"We'll justify what MSA does and
hope for the best. I don't think we
should take back what we've done or
See MSA, Page 2

By DAVID SCHWARTZ
About 20 noisy protesters demanding the re-
peal of the University's policy on discriminatory
acts disrupted the University's Board of Regents'
meeting Friday, prompting the regents to close
their meeting to the public for the second time in
two days.
During the meeting, held in the president's
private conference room, the regents unani-
mously passed two wording changes in the pol-
icy - switching the word "malicious" to
"intentional" and "educational sanctions" to
"class attendance sanctions."
THE POLICY will set up a hearing panel
of four students and a faculty member to judge
student harassment complaints and apply sanc-
tions.
Regent Veronica Smith (R-Grosse Ile), who
voted against the policy last month because it

was "vague" and contained little student input,
did not attend the meeting.
Though the regents set a 30-day deadline for
suggestions on the proposal last month, no stu-.
dent groups made comments during that time.
The Black Law Student Alliance and the United
Coalition Against Racism had voiced support for
a policy of this type and submitted criticisms
before the 30-day period.
Michigan Student Assembly President Mike
Phillips said he would not submit comments be-
cause he said the policy wasn't legitimate.
ANGRY STUDENTS, who said the board
failed to incorporate student input into the pol-
icy, were prohibited by campus safety officers
from following the regents into the private room.
As the regents met behind closed doors on the
second floor of the Fleming Administration
Building, the protesters waited outside in order to

confront the regents when they exited the build-
ing.
The regents, who approved Interim University
President Robben Fleming's proposal at their
March meeting by a 5-2 vote, were greeted with
chants of "Hey hey, ho ho, Fleming's Code has
got to go" as they left the building.
Regent Philip Power (D-Ann Arbor) said of
the protesters, "Ceaseless repetition of a chant is
not a particularly enhancing way to make a
comment about eliminating racial harassment on
this campus."
MSA organized the protest, which began at
noon on Thursday with a rally on the Diag.
About 40 students participated over the course of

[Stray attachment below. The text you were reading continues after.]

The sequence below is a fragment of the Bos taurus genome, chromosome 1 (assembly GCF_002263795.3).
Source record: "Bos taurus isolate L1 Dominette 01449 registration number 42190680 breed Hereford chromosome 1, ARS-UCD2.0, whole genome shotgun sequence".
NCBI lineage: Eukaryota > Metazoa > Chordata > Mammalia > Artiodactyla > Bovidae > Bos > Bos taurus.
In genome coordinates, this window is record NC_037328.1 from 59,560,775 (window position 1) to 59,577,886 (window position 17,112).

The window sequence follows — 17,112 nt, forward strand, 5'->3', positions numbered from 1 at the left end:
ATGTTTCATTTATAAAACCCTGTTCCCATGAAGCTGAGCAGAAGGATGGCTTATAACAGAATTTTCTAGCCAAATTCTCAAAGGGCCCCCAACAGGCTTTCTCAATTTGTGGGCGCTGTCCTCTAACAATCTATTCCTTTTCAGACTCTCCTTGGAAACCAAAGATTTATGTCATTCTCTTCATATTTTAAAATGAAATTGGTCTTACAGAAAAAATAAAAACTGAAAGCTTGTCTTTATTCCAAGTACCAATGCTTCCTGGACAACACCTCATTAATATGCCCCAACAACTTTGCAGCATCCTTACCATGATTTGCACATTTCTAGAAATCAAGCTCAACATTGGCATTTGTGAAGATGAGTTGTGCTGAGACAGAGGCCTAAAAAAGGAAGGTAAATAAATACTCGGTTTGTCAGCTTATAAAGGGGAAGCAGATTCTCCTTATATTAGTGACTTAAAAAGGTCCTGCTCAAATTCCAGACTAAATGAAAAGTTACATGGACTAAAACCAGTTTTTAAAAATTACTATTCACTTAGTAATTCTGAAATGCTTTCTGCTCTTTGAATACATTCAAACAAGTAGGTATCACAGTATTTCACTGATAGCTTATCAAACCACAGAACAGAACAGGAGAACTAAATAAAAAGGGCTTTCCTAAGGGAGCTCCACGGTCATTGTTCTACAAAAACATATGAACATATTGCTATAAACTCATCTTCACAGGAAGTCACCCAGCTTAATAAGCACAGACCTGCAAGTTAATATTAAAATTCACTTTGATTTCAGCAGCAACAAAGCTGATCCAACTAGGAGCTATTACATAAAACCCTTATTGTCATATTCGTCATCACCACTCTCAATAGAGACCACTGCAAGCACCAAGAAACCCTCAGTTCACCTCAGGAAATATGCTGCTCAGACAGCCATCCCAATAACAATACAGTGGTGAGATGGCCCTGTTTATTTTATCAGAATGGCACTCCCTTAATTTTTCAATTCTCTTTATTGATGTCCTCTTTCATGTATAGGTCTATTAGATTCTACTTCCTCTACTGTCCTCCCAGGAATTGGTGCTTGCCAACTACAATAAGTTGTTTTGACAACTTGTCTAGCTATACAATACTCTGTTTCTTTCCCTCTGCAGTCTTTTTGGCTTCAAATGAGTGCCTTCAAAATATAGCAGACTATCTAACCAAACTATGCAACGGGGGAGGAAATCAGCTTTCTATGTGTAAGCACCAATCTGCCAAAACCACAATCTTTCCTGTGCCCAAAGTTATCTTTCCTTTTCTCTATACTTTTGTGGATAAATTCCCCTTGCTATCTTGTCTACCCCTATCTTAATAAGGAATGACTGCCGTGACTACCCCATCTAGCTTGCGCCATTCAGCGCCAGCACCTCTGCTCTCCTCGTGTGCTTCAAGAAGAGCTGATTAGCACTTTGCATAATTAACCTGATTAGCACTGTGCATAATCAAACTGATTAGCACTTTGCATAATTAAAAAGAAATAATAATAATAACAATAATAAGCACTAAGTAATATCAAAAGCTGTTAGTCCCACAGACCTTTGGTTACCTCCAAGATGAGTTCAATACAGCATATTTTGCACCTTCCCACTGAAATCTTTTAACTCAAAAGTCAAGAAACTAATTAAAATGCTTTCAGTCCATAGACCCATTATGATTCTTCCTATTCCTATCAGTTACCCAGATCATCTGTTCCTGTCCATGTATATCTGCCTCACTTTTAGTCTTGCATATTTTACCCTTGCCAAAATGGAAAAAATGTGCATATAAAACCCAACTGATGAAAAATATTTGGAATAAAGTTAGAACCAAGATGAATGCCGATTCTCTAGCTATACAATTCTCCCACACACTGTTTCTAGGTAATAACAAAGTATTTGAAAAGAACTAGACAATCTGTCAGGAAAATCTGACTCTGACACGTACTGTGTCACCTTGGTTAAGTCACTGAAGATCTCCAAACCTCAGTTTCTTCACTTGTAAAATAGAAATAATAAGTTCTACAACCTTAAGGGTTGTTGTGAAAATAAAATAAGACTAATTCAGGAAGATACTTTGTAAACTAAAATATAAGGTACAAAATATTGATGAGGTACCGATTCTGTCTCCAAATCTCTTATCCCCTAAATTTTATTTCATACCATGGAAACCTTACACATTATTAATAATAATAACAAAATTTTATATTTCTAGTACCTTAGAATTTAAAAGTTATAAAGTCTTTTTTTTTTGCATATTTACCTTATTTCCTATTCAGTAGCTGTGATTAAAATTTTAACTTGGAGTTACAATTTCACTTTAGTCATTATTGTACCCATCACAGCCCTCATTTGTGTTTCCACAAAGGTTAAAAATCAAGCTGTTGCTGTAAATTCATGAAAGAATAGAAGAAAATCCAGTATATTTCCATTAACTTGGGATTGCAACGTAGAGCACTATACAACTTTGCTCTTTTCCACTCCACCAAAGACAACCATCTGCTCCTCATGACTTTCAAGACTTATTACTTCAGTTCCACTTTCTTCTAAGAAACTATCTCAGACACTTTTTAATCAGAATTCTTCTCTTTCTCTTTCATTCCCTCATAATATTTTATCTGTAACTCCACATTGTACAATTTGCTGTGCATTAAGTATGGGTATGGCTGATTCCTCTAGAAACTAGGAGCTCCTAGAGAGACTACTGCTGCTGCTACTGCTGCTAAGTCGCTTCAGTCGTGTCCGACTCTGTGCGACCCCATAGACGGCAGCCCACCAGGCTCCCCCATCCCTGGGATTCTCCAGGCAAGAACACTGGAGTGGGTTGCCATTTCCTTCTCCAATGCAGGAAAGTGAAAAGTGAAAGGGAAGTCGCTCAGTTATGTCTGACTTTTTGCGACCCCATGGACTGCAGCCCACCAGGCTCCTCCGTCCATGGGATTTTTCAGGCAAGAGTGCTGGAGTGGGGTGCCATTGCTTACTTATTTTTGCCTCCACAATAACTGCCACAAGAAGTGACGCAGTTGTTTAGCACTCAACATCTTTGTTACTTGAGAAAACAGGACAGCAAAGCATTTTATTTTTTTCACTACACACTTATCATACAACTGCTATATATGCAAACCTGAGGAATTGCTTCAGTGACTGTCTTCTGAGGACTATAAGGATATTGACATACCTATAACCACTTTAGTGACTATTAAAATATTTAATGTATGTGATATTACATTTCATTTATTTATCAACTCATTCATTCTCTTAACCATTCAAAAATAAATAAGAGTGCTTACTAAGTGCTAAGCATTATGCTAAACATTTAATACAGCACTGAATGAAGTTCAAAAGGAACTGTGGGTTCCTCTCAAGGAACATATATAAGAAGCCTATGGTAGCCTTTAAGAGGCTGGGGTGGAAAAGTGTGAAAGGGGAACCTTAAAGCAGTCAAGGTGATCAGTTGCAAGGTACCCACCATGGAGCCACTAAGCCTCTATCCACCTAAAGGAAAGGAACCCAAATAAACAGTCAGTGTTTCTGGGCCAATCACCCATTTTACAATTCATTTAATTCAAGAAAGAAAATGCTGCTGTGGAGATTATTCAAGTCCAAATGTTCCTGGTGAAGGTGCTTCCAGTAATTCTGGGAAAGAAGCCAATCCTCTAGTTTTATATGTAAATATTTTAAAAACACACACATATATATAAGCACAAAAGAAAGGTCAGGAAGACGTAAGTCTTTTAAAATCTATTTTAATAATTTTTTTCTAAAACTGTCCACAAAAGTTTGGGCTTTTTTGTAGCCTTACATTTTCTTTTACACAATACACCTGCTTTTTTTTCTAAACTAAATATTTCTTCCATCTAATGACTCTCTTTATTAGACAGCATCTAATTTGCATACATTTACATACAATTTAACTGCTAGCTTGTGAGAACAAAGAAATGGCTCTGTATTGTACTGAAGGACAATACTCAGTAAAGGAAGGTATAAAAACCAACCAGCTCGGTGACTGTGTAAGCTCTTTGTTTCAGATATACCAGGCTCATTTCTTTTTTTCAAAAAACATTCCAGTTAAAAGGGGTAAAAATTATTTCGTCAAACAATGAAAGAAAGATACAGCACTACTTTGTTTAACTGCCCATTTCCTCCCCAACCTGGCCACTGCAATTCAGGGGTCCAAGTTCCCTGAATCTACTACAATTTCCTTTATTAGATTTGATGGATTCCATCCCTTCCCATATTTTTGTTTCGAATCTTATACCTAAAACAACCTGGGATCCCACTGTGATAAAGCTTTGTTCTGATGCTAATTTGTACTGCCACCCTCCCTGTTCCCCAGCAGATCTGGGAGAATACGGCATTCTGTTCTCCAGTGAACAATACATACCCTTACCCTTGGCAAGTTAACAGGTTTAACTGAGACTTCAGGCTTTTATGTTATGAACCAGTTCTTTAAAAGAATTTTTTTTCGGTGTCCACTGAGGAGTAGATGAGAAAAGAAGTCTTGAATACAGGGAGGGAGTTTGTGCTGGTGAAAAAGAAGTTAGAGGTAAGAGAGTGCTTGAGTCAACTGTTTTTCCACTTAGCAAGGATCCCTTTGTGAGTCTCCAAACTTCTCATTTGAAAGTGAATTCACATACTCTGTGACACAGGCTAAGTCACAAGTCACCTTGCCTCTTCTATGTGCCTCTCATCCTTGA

two days, and a handful of students spent Thurs-
day night in the Fleming building, saying they

would stay

until students' concerns were met.
See Protest, Page 2

Last-
minute
tax filers
flock to
post office

By ANNA BORGMAN
The sign above the mail slots at
the U.S. Post Office on West Sta-
dium Friday night read: "All mail
deposited here before 12:00 p.m.
will be postmarked April 15, 1988."
The once-a-year sign drew sighs
of relief from people of all shapes,
sizes, and colors. Many last-minute
tax filers said they had not been sure
if the post office would be open.
"There's two things you have to
do - pay your taxes and die," said
Ann Arbor resident Sandra Boettcher.
Boettcher and her daughter

Annherst showed up to send in their
tax forms, then stayed to watch the
bustling crowd until midnight. This
is the third year the two have spent
the evening of April 15th at the post
office.
"We come here just to watch. It's
an absolute scream," said Annherst,
"It's better than anything oh -Friday
night T.V."
Jim Harper, acting supervisor at
the West Stadium post office, said
about 25,500 pieces of mail were
sent out between 6:30 p.m. and
midnight. Probably one-half to

three-fourths were tax returns, he
said.
Harper said April 15th is a tradi-
tionally heavy mail day, although
not as hectic as Christmas. He added
that this year's April 15th onslaught
of mail was light compared to years
past, and the night was not marked
by the anti-government protests it
sometimes is.
But the 12:00 deadline for filing
federal and state tax forms still as-
sembled a diverse crowd. They
See Tax returns, Page 2

Sources say Israel L"| ]

authorioze4
JERUSALEM (AP) - Israeli
sources said yesterday that Israeli
agents assassinated Palestine Libera-
tion Organization official Khalil al-
Wazir, the number two person in the
organization who headed the uprising
in the occupied territories.
Palestinians angered by the
killing boycotted their jobs and
staged protest marches yesterday, and
Israel imposed curfews on cities and
camps in the occupied lands.
The Israeli sources, who spoke on
condition of anonymity, said the
operation was carried out jointly by
the Mossad intelligence service, the
Israeli navy, and an elite commando
unit.
They said it had been postponed
several times before Saturday.
Al-Wazir, who was in charge of
the PLO's military operations
against Israel, was shot to death
Saturday in his home in Tunisia by
an eight-member squad.
PLO officials blamed Israel, say-

4 killing
sination would not affect peace ef-
forts.
NBC television said Shamir,
Peres, and Defense Minister Yitzhak
Rabin approved the assassination af-
ter Fatah guerrillas hijacked a bus
and killed three Israelis in southern
Israel's Negev desert last month.
Former intelligence officials and
Israeli newspapers openly compared
the assassination to Israel's April
1973 raid on PLO offices in Beirut
in which three top PLO officials
were killed.
They also noted Israel, not rival
PLO factions or Arab regimes, had
the ability to mount such a
sophisticated operation 1,500 miles
from its shores.
Yesterday, eight Arabs were
wounded in scattered clashes with
Israeli soldiers in the occupied terri-
tories, hospital officials said.
Leaders of the PLO blamed Israel

ijian ~n h~x~upie W~At M..s
ONN e s
The tu1ue *Trn rmf4
e~gu~sth0 Ne:. .oe T.kc ].
..i :i," .

[ 1

..: ,.-.

Back to Top

© 2020 Regents of the University of Michigan